Bloomberg has close ties with organizations that have long campaigned for deficit reduction and against Social Security and Medicare. His only recorded complaint against past bipartisan budget-cutting proposals, in fact, was that they didn't go far enough -- a statement that won him praise from the anti-entitlement "Committee for a Responsible Federal Budget." The Fiscal Times quoted Bloomberg as saying Democrats "have to face the reality that we need more spending cuts, including reasonable entitlement reform."
The text of his "this deal doesn't cut spending enough" speech has also been removed from the CRFB website (apparently there's a lot of that going around.)
There are other reasons to worry about Candidate Bloomberg.
Given his virtually unlimited resources, Bloomberg could theoretically win both the nomination and the presidency. By my calculation, Bloomberg could pay the same "unit price" he paid to make himself mayor of New York -- $88 per voter -- and make himself president for $12 billion. He'd even have $50 billion set aside for a rainy day.
The nomination would presumably cost less than the presidency, so he has a better shot at that. But it would be a bad look for the Democrats to become the first party in modern history whose candidate openly bought the nomination. But then, Bloomberg's used to getting the rules changed just for him. When he wanted to run for a third term as mayor, Bloomberg used all the tools at his disposal (one of which led to an ethics complaint) to change the city's rules. Once he got what he wanted, Bloomberg then pushed to change the rules back. It seems that some privileges should be labeled, "for oligarchs only."
Democrats should also be troubled by Bloomberg's authoritarian streak. As mayor, Bloomberg had a history of suppressing peaceful demonstrations, sometimes with brute force. His police spied on Muslim gatherings and engaged in racially-biased "stop and frisk" tactics that expanded sevenfold under his leadership. He took advantage of privatized public spaces, including Zuccotti Park, to suspend basic liberties within them, while renting out his police force to the banks the movement was protesting. His unconstitutional suppression of Occupy even included the needless destruction of the movement's library.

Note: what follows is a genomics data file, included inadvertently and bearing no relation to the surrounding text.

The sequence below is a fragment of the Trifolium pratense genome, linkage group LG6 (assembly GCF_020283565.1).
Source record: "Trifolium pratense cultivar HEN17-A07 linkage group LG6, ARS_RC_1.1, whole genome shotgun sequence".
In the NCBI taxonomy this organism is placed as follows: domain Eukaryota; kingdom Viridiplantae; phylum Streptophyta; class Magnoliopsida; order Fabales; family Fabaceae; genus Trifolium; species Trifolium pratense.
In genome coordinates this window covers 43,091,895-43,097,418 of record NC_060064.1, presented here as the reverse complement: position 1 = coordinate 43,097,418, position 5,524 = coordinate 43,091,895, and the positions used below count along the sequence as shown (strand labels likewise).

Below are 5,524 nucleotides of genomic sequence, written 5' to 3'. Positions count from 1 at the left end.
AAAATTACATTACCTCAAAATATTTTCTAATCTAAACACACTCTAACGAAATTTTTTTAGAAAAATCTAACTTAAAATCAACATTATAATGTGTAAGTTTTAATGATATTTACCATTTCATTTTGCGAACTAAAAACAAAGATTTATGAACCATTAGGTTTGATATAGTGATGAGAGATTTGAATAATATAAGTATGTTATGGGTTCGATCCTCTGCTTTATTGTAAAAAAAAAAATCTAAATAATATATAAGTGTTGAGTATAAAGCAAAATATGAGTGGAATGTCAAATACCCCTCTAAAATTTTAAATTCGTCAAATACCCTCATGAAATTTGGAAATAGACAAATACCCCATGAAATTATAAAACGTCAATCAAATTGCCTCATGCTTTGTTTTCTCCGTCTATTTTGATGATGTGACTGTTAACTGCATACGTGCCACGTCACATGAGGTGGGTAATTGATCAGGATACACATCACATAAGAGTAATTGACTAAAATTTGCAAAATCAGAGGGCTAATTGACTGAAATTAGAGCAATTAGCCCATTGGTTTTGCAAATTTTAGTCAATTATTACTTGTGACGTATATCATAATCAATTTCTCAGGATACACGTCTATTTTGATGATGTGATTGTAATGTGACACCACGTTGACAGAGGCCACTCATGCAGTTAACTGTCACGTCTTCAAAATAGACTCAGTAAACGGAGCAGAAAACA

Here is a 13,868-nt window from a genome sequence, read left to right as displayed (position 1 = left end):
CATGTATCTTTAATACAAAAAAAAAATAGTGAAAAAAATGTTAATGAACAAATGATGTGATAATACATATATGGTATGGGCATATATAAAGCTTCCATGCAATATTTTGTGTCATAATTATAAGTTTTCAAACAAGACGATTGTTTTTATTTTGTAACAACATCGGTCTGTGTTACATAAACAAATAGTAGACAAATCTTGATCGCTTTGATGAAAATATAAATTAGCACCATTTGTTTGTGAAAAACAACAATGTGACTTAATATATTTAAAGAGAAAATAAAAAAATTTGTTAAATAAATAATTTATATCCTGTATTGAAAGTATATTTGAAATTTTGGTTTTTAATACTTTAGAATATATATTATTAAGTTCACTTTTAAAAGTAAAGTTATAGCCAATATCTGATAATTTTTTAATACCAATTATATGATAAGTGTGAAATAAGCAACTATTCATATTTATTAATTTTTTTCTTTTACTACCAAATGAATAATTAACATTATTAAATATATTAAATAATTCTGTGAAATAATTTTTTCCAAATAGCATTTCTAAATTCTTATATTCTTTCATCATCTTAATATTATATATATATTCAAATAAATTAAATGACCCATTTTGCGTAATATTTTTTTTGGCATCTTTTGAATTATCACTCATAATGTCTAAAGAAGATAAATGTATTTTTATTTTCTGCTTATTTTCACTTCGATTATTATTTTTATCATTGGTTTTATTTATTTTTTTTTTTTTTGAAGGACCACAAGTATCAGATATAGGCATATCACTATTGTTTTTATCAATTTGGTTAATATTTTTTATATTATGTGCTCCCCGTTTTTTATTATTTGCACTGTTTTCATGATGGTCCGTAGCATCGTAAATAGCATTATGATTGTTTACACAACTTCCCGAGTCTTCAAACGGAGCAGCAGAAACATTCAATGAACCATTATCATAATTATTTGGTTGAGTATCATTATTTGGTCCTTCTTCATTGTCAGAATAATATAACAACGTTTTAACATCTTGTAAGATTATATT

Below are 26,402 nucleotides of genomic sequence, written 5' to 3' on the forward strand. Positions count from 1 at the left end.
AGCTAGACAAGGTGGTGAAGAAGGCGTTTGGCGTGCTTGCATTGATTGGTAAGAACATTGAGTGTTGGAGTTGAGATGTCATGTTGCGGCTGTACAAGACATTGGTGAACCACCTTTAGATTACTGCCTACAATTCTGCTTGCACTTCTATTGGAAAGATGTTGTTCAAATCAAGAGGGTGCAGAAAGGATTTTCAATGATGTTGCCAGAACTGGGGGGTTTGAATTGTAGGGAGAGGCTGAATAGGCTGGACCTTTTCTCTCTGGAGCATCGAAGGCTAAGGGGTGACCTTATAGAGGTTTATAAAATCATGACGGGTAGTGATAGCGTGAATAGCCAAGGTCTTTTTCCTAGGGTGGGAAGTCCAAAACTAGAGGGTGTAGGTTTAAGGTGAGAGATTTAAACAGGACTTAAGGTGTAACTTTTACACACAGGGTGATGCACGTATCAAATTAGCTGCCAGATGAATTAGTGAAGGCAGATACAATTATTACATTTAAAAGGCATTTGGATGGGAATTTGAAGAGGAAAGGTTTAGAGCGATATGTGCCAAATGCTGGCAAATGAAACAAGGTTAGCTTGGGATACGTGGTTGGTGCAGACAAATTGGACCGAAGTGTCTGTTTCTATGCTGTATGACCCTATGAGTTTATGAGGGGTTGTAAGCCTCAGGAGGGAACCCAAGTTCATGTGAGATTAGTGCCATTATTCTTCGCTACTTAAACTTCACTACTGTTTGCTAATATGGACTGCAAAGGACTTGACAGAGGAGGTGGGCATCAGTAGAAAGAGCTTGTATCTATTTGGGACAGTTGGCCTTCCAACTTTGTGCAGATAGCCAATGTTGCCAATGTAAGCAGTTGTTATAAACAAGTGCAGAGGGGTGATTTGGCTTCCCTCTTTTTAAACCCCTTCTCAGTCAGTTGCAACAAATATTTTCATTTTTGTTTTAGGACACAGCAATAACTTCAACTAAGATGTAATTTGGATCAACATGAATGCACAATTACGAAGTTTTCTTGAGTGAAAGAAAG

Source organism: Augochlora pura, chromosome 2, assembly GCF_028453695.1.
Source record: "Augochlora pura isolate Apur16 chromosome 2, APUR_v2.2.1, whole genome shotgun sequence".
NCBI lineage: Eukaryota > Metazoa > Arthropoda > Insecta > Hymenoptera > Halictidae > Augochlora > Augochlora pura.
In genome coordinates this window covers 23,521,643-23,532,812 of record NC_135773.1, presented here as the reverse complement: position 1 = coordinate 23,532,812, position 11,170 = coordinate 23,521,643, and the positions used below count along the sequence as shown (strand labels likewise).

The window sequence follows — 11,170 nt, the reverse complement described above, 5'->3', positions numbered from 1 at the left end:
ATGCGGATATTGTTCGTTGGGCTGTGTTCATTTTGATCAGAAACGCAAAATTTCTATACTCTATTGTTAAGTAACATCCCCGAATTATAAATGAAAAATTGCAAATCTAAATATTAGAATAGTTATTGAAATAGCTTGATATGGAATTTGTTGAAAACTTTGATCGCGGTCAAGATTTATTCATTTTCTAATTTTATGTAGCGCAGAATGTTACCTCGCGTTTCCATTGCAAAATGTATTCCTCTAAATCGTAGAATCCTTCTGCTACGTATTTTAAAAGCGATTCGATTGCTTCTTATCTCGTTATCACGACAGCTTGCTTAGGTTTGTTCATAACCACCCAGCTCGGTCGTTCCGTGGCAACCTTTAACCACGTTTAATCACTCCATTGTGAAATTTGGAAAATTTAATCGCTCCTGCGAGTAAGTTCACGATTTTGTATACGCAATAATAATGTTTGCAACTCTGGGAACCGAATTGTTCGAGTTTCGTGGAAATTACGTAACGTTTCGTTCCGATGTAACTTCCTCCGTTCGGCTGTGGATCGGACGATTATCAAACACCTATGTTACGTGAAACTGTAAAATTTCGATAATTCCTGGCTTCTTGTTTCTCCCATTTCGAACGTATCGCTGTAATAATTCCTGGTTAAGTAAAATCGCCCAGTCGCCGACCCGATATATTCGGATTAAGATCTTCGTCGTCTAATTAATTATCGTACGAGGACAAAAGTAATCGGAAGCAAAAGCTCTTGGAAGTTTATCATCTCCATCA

As Conor Friedensdorf writes in The Atlantic, comparing Bloomberg to Trump:
"Had Trump spent years sending armed agents of the state to frisk people of color, 90 percent of them innocent, would you forgive him? How about if Trump sent undercover cops to spy on Muslims with no basis for the targeting other than the mere fact of their religious identity? What if he thwarted the ability of anti-war protesters to march in New York City?"
But it's okay to take his money, right?
If he doesn't win the nomination, Bloomberg will once again play the role of billionaire donor. After lamely arguing that Bernie Sanders is a "rich guy" -- as if a million or two means anything to billionaires -- Prof. Johnson objected to calling Bloomberg an "oligarch" because it might make him decide to close his checkbook. Johnson said:
"It's the kind of thing that blows up in your face if you become the nominee and you have to work with Bloomberg three or four months from now. That's the issue that Sanders's people never seem to want to remember."
Johnson didn't seem to realize that his argument -- "Politicians shouldn't make the billionaire mad or he won't give them his money" -- is a textbook example of oligarchy in action.
Maybe Sanders' people do remember. Maybe they just don't care.
Bloomberg says he'll unconditionally offer financial support to any Democratic nominee, including Sanders and Warren. That sounds good. But "unconditional" isn't Bloomberg's usual M.O. As the New York Times reported in 2018, when he donated heavily to Democrats running for Congress (and one or two Republicans):
"Bloomberg] has indicated to aides that he only wants to support candidates who share his relatively moderate political orientation, avoiding nominees hailing from the populist left."
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